A search for the worst garden sheds in England has identified a Winner from Saffron Waldon owned by Audrey Bazley. The prize? A shed makeover to transform the dilapidated shed to a modern day makeover courtesy of fashion designer Eley Kishimoto. The shed was identified through a nationwide search by Cuprinol, which sponsors the Shed of the Year contest. Ms. Bazley is now the proud owner of a freshly renovated shed that looks like a work of art.
The Country’s Worst Shed
Of all the garden sheds in Britain, Ms. Bazley’s shed was deemed to be the worst, with a ramshackle look that made it seem completely unusable. The shed was overgrown with ivy, the roof had caved in, and there was decaying debris piled up inside and spilling out the front door. The only way this shed could have been worse in terms of form and function is if it had actually been torn down and left as the giant junk heap that it effectively was. Despite these flaws, Bazley still saw some utility in the old structure and was interested in breathing new life into it. In order to get the shed in tip-top shape again, Cuprinol brought in Kishimoto, a top fashion designer, to give the structure a complete and total overhaul.
The Shed’s History
Bazley inherited the upkeep of this shed when her husband passed away. Because the garden was so large, she didn’t have time to properly maintain the shed, which is why it decayed and fell apart to the wreck that it was prior to the beginning of this contest. Kishimoto went to work making an effort to preserve the shed’s history while improving it and transforming it into something that could be very much usable. The ivy pattern that now adorns the walls, in addition to being one of Kishimoto’s signature designs, also reflects the history of the shed, showing off the creeping ivy that once overran the structure. The redesign shows that even the most dilapidated of structures and be given new life.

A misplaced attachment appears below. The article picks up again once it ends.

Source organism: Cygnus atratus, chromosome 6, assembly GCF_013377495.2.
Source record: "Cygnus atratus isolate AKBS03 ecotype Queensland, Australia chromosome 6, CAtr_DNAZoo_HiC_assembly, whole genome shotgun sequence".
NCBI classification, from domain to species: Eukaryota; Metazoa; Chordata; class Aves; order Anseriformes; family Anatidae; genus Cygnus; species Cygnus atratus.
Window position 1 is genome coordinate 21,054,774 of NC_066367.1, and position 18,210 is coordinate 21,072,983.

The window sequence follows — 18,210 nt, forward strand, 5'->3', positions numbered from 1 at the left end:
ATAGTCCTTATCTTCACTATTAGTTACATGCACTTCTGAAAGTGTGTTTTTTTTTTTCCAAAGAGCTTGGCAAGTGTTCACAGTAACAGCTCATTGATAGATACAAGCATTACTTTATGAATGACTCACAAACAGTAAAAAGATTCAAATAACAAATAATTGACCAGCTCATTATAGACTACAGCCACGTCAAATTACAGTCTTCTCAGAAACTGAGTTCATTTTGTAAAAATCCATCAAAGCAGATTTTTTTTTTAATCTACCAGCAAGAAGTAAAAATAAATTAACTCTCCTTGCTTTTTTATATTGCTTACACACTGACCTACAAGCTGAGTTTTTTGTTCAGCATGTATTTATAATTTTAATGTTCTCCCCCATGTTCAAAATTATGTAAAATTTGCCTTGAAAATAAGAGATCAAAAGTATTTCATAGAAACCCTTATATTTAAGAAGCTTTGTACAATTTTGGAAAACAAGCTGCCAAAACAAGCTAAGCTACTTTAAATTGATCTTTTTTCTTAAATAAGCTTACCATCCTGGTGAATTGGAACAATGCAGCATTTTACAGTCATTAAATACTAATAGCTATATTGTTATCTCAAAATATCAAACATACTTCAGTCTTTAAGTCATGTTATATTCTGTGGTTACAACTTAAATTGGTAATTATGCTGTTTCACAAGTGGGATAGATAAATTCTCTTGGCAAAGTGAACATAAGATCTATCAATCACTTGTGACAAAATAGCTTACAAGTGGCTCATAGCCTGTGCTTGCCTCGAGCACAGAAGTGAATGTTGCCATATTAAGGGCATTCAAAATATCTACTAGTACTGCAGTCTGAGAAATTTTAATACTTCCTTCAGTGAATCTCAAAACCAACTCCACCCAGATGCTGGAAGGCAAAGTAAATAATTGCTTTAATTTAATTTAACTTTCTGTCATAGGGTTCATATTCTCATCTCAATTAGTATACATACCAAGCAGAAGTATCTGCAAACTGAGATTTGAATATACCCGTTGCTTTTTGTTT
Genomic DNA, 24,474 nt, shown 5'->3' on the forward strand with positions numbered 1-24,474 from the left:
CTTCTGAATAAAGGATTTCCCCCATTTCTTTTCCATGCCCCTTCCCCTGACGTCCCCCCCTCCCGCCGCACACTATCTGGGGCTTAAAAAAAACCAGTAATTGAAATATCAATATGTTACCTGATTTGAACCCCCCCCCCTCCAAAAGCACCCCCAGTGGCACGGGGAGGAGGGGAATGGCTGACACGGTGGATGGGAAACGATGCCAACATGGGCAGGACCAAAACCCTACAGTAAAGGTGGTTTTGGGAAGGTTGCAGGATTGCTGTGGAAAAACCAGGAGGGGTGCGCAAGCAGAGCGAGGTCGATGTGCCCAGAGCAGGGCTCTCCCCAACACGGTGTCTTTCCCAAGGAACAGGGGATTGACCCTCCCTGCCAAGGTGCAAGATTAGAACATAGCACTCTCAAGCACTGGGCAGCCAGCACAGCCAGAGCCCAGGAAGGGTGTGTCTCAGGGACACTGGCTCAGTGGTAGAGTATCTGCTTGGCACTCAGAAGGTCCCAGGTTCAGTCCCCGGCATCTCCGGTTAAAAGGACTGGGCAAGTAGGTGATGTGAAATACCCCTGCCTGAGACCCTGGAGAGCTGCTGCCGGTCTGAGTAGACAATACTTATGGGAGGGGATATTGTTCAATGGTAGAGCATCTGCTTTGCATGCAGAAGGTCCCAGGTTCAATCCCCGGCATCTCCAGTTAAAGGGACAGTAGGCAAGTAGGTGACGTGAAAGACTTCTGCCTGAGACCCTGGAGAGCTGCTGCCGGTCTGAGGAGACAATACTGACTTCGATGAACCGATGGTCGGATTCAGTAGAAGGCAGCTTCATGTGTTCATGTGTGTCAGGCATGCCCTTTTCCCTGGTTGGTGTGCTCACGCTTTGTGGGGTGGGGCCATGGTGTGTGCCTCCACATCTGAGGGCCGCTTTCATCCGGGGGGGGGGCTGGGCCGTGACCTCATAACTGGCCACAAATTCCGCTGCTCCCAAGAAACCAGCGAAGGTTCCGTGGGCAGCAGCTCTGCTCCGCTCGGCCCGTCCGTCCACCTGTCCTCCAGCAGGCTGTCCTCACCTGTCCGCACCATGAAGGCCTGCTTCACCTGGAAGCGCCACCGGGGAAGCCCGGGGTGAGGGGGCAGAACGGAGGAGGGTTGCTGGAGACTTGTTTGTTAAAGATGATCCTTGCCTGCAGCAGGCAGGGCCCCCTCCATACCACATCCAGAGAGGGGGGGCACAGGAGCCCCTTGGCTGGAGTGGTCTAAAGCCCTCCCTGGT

Kishimoto is known for her ivy print, and she brought that iconic look to this project. The pattern now adorns the outside of the shed, which has been repainted and repaired. The debris was moved out, the roof was fixed up, and the faded, rotting wood of the walls and doorway have now been replaced by bright coloured paint that makes it look like a brand new structure rather than the aged and well-used shed that it once had been. The inside includes specially made shelving units and enough cosy comforts to transform one of the most non-functional garden sheds there has ever been into an ideal reading retreat. Truly, the shed has been remade in virtually every way through this project.
If the “worst” shed in the country can be transformed into a bright and lovely reading room, this means that virtually anything can be saved with a little love and care. This chapter in the history of Bazley’s shed shows that nothing is too old and decrepit to be restored into something vibrant and new.